The diffuse-interface phase-field model is a powerful method to simulate and predict mesoscale microstructure evolution in materials using fundamental properties of thermodynamics and kinetics. The objective of this dissertation is to develop phase-field model for simulation and prediction of interdiffusion behavior and evolution of microstructure in multiphase binary and ternary systems under composition and/or temperature gradients. Simulations were carried out with emphasis on multicomponent diffusional interactions in single-phase system, and microstructure evolution in multiphase systems using thermodynamics and kinetics of real systems such as Ni-Al and Ni-Cr-Al. In addition, selected experimental studies were carried out to examine interdiffusion and microstructure evolution in Ni-Cr-Al and Fe-Ni-Al alloys at 1000°C. Based on Onsager's formalism, a phase-field model was developed for the first time to simulate the diffusion process under an applied temperature gradient (i.e., thermotransport) in single- and two-phase binary alloys.
Development of concentration profiles with uphill diffusion and the occurrence of zero-flux planes were studied in single-phase diffusion couples using a regular solution model for a hypothetical ternary system. Zero-flux plane for a component was observed to develop for diffusion couples at the composition that corresponds to the activity of that component in one of the terminal alloys. Morphological evolution of interphase boundary in solid-to-solid two-phase diffusion couples (fcc-γ vs. B2-β) was examined in Ni-Cr-Al system with actual thermodynamic data and concentration dependent chemical mobility. With the instability introduced as a small initial compositional fluctuation at the interphase boundary, the evolution of the interface morphology was found to vary largely as a function of terminal alloys and related composition-dependent chemical mobility. In a binary Ni-Al system, multiphase diffusion couples of fcc-γ vs. L12-γ', γ vs. γ+γ' and γ+γ' vs. γ+γ' were simulated with alloys of varying compositions and volume fractions of second phase (i.e., γ'). Chemical mobility as a function of composition was employed in the study with constant gradient energy coefficient, and their effects on the final interdiffusion microstructure was examined. Interdiffusion microstructure was characterized by the type of boundaries formed, i.e. Type 0, Type I, and Type II boundaries, following various experimental observations in literature and thermodynamic considerations. Volume fraction profiles of alloy phases present in the diffusion couples were measured to quantitatively analyze the formation or dissolution of phases across the boundaries. Kinetics of dissolution of γ' phase was found to be a function of interdiffusion coefficients that can vary with composition and temperature.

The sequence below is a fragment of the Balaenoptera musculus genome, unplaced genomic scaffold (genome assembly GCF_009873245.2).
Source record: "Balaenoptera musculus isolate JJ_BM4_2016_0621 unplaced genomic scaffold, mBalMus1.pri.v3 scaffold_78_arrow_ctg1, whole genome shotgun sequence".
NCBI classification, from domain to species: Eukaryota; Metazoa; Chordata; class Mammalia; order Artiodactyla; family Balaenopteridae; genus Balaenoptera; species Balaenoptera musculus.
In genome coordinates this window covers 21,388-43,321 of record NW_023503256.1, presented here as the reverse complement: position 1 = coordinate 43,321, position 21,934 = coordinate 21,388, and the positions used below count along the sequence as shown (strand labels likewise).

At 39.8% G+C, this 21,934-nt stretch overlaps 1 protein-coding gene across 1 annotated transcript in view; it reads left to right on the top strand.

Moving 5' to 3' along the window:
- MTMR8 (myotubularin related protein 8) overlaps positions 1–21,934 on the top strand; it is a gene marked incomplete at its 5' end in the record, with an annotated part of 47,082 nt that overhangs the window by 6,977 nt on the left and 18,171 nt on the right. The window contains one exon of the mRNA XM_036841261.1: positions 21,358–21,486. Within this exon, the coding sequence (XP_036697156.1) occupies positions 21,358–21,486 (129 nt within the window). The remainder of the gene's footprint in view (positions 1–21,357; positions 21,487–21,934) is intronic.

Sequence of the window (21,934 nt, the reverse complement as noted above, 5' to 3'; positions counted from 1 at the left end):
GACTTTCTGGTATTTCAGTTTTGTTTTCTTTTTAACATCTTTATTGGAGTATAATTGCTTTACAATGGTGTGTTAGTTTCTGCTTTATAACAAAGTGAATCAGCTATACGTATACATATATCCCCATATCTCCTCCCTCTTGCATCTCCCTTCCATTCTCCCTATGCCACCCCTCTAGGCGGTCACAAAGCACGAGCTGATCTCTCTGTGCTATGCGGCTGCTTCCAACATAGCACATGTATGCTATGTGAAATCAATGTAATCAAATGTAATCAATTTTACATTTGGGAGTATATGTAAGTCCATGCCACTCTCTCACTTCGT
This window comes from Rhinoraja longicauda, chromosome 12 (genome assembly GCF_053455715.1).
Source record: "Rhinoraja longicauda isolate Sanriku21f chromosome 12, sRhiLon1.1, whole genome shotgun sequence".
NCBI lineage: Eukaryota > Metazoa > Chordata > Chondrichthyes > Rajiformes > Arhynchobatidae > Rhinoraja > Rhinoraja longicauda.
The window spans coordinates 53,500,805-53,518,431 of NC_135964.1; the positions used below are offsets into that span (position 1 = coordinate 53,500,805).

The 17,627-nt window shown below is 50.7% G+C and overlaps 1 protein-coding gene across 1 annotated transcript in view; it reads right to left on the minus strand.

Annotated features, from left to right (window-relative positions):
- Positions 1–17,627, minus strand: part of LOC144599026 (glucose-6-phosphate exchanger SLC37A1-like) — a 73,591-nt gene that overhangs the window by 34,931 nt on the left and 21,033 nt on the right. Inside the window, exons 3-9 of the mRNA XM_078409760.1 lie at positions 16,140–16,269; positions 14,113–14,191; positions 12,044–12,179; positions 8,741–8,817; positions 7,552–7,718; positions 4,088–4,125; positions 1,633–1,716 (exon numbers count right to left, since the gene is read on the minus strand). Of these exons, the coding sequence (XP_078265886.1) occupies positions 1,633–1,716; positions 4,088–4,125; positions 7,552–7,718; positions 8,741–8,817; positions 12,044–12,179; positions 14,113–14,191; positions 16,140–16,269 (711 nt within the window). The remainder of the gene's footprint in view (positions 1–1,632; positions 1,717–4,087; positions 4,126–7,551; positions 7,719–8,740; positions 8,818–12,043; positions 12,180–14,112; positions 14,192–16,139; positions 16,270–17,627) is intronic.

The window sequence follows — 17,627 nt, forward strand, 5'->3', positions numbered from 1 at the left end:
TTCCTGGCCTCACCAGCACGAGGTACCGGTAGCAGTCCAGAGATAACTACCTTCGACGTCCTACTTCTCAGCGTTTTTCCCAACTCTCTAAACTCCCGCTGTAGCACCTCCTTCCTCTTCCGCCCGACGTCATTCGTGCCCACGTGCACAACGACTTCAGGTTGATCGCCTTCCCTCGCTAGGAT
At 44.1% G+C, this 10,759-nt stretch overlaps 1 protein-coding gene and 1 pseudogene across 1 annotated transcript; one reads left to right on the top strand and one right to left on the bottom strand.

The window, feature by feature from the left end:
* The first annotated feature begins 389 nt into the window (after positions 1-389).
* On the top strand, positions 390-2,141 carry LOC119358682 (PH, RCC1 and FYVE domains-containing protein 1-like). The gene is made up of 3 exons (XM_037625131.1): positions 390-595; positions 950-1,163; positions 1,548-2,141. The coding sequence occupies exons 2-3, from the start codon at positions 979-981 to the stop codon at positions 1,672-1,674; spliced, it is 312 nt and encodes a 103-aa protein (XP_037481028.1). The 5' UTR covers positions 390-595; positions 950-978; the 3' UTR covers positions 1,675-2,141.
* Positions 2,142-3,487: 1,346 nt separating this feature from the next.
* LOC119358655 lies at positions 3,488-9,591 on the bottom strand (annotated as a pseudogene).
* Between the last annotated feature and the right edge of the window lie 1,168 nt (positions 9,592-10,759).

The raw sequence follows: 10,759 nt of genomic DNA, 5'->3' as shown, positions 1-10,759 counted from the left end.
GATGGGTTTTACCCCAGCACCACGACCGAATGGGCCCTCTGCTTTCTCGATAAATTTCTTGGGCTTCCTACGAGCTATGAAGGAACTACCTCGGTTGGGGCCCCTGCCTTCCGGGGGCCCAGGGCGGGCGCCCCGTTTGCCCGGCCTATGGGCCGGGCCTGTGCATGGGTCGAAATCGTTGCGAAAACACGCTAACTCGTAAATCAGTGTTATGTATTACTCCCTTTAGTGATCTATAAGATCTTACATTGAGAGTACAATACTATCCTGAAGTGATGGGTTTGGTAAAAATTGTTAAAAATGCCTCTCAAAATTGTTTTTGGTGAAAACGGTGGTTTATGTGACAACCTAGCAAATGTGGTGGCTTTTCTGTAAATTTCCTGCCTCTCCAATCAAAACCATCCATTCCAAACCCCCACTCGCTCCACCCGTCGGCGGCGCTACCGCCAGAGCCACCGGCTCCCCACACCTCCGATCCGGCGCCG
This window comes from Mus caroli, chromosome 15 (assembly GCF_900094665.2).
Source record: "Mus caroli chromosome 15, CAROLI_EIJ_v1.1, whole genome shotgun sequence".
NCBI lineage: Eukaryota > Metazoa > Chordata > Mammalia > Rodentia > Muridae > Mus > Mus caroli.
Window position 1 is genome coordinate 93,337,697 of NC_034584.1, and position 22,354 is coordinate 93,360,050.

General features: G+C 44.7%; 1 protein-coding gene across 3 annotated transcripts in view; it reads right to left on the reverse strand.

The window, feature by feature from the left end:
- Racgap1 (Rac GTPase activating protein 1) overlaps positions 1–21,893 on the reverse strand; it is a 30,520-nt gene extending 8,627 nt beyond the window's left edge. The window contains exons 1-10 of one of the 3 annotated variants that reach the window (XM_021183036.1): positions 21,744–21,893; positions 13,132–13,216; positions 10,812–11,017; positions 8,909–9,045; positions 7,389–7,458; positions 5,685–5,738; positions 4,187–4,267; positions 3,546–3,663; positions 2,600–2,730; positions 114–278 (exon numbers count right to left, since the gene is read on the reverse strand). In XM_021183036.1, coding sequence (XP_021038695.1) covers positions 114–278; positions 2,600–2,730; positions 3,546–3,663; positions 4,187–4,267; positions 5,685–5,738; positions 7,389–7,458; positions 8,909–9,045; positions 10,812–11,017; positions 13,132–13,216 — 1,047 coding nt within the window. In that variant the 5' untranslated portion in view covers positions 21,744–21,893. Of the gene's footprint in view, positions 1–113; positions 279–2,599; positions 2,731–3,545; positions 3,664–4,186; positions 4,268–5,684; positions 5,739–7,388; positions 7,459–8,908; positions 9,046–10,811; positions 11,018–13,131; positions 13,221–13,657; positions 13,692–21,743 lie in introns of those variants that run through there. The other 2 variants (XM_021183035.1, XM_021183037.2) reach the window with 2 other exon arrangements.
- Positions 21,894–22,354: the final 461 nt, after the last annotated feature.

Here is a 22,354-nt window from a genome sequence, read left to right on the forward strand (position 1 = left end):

The evolution of interdiffusion microstructures in ternary Ni-Cr-Al solid-to-solid diffusion couples containing fcc-γ and γ+β (fcc+B2) alloys was studied using a 2D phase-field model. Alloys of varying compositions and volume fractions of the second phase (β) were used to simulate the dissolution kinetics of the β phase. Semi-implicit Fourier-spectral method was used to solve the governing equations with chemical mobility as a function of compositions. The simulation results showed that the rate of dissolution of the β phase (i.e., recession of β+γ two-phase region) was dependent on the composition of the single-phase γ alloy and the volume fraction of the β phase in the two-phase alloy of the couple. Higher Cr and Al content in the γ alloy and higher volume fraction of β in the γ+β alloy lower the rate of dissolution. Simulated results were found to be in good agreement with the experimental observations in ternary Ni-Cr-Al solid-to-solid diffusion couples containing γ and γ+β alloys.
For the first time, a phase-field model was developed to simulate the diffusion process under an applied temperature gradient (i.e., thermotransport) in multiphase binary alloys. Starting from the phenomenological description of Onsager's formalism, the field kinetic equations are derived and applied to single-phase and two-phase binary system. Simulation results show that a concentration gradient develops due to preferential movement of atoms towards the cold and hot end of an initially homogeneous single-phase binary alloy subjected to a temperature gradient. The temperature gradient causes the redistribution of both constituents and phases in the two-phase binary alloy. The direction of movement of elements depends on their atomic mobility and heat of transport values.
|School:||University of Central Florida|
|School Location:||United States -- Florida|
|Source:||DAI-B 70/05, Dissertation Abstracts International|
|Subjects:||Materials science, Materials science|
|Keywords:||Interdiffusion, Microstructure evolution, Phase transformations, Phase-field modeling, Thermo-transport, Thermodynamics|
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